Breaking News: Two New Toxic, Pesticide-Soaked Foods Added to ‘Dirty Dozen’ for 2023

green beans dirty dozen


It’s as familiar a sight as any in the American kitchen, both at home and at schools and other public meeting places: a can of green beans, or other “conventional” canned vegetables.

Canned vegetables and fruits are convenient, we all know that. What most people don’t realize is that these fruits and veggies may come in cans laced with BPA, also known as bisphenol A, a chemical used to make plastics and resins since the 1950s that has been linked to cancer.

These “conventional” food products also are usually packed with pesticides.

The more you eat them, the more your body is exposed to potentially harmful substances. Now, one consumer organization is sounding the alarm as part of the latest iteration of a yearly list that has become a guiding light for millions of people.

Blueberries, Green Beans Added to Newest ‘Dirty Dozen’ List for Pesticides 


Two foods known to be healthy have become corrupted by our toxic food and farming system, according to the Environmental Working Group’s (EWG) latest press release. The EWG said that this year’s Dirty Dozen of most pesticide-soaked foods is based on federal agencies’ tests. The list is based on data from 46,569 samples of 46 fruits and vegetables, covering 251 different pesticides. 

Some of the pesticides detected have been banned in the U.S. or Europe because of concerns as to how they harm people.

The Environmental Working Group released the results, this March, thirty years after a landmark study from the National Academies of Science warning of the dangers posed to children by pesticides.

This year, blueberries and green beans were new entrants to the ‘Dirty Dozen’ list, coming in at #11 and #12, respectively.

“(Blueberries and green beans) had troubling concentrations of organophosphate insecticides, pesticides that can harm the nervous system,” the EWG wrote on its website. “Some (showed) traces of up to 17 different pesticides.”


Blueberry Pesticide Concerns 

This year’s results drive home the importance of buying blueberries, with their soft outer layer that readily absorbs pesticides, organic whenever possible.

“Nearly 80 percent of blueberry samples had two or more pesticides,” the EWG wrote.

“Phosmet was detected on more than 10 percent of blueberry samples and malathion on 9 percent.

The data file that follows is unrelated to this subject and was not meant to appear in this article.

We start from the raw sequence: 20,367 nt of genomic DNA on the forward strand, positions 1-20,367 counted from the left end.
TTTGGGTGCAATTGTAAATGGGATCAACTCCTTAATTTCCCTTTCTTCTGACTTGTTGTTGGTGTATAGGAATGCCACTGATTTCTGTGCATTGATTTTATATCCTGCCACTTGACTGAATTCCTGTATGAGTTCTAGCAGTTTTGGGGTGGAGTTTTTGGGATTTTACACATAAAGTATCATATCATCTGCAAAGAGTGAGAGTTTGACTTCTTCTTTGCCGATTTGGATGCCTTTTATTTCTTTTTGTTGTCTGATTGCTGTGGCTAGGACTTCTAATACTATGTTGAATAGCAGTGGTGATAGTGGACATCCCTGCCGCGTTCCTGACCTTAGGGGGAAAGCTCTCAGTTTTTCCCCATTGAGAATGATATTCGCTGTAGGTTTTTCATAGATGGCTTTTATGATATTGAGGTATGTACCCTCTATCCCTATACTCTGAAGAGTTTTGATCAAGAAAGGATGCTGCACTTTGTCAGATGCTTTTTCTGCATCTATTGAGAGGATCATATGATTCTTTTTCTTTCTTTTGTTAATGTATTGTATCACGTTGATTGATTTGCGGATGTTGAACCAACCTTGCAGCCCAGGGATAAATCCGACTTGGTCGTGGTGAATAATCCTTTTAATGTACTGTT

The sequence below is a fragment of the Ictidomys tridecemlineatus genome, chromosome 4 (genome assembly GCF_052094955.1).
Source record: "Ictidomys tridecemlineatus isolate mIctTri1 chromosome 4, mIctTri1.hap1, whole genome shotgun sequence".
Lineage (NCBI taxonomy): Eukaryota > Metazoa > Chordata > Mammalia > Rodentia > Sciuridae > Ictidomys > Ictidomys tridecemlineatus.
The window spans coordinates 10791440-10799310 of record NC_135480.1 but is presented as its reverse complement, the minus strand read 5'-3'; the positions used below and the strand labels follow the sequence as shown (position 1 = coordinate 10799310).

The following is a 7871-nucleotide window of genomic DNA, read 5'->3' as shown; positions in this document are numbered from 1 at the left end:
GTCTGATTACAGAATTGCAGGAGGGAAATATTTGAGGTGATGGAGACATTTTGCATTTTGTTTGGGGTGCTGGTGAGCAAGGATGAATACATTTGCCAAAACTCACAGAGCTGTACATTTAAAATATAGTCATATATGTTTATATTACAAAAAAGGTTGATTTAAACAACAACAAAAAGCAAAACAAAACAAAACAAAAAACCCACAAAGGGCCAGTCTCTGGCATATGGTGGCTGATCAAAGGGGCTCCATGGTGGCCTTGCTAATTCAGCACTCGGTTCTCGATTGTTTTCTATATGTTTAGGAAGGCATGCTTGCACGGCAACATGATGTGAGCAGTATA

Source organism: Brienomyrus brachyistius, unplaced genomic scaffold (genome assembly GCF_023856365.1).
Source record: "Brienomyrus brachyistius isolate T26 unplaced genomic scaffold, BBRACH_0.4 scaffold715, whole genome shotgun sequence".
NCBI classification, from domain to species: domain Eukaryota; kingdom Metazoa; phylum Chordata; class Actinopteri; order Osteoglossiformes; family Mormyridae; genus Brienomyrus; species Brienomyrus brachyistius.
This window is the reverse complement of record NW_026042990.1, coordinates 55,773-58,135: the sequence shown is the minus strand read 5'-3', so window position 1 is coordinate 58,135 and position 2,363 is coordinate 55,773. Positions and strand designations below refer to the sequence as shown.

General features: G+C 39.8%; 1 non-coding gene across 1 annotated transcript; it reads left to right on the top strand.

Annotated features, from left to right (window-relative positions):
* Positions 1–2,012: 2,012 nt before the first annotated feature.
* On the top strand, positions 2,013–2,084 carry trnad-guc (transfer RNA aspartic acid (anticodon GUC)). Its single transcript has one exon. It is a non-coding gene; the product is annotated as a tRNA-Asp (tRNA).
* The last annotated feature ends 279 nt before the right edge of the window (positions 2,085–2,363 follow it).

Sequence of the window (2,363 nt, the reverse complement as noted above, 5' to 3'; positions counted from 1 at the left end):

“Both are organophosphates that are toxic to the human nervous system, especially children’s developing brains.

“In 2015 malathion was classified as ‘probably carcinogenic to humans’ by the International Agency for Research on Cancer.”



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Green Beans 

If you’ve ever felt there’s something a bit “off” about the taste and quality of canned, “conventional” green beans, you’re not alone.

These beans became a part of the Dirty Dozen due to their contamination with dozens of pesticides.

“More than 70 percent of green beans had at least two pesticides, with a combined 84 different pesticides found on the entire crop,” the EWG wrote.

“Six percent of samples showed residues of acephate, a toxic pesticide the Environmental Protection Agency banned for use on green beans more than 10 years ago.

“Green beans also had traces of several pesticides banned in the European Union but allowed in the U.S.,” EWG added in its report, which can be read in full here.

Thanks for reading! The best way to keep pesticides out of our food supply and our children’s bodies is to support the organic food industry. Click on this link to take advantage of the Earth Day Sale from Paleo Valley, makers of Organic Bone Broth, Organic Whey Protein, Organic Superfood Bars and much more! 

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About Nick Meyer

Nick Meyer is a journalist who's been published in the Detroit Free Press, Dallas Morning News and several other outlets. He founded AltHealthWORKS in 2012 to showcase extraordinary stories of healing and the power of organic living, stories the mainstream media always seemed to miss. Check out Nick's Amazon best-seller 'Dirt Cheap Organic: 101 Tips For Going Organic on a Budget' by clicking here, as well as its sequel Dirt Cheap Weight Loss.